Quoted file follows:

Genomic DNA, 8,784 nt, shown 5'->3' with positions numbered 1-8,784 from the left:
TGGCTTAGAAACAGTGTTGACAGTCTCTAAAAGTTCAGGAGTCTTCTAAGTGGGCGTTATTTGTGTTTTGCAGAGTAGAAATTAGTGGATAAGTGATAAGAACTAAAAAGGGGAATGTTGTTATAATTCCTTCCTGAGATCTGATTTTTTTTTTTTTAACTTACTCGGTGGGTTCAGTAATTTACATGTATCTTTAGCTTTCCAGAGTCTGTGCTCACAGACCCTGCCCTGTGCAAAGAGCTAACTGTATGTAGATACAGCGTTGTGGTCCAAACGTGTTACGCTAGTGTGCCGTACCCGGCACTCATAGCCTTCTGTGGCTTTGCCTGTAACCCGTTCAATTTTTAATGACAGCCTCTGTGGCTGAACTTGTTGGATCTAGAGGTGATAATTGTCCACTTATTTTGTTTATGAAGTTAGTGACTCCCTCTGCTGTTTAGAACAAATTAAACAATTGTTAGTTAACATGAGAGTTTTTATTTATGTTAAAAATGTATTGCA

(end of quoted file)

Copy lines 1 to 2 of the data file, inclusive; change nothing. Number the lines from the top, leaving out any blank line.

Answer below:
Genomic DNA, 8,784 nt, shown 5'->3' with positions numbered 1-8,784 from the left:
TGGCTTAGAAACAGTGTTGACAGTCTCTAAAAGTTCAGGAGTCTTCTAAGTGGGCGTTATTTGTGTTTTGCAGAGTAGAAATTAGTGGATAAGTGATAAGAACTAAAAAGGGGAATGTTGTTATAATTCCTTCCTGAGATCTGATTTTTTTTTTTTTAACTTACTCGGTGGGTTCAGTAATTTACATGTATCTTTAGCTTTCCAGAGTCTGTGCTCACAGACCCTGCCCTGTGCAAAGAGCTAACTGTATGTAGATACAGCGTTGTGGTCCAAACGTGTTACGCTAGTGTGCCGTACCCGGCACTCATAGCCTTCTGTGGCTTTGCCTGTAACCCGTTCAATTTTTAATGACAGCCTCTGTGGCTGAACTTGTTGGATCTAGAGGTGATAATTGTCCACTTATTTTGTTTATGAAGTTAGTGACTCCCTCTGCTGTTTAGAACAAATTAAACAATTGTTAGTTAACATGAGAGTTTTTATTTATGTTAAAAATGTATTGCA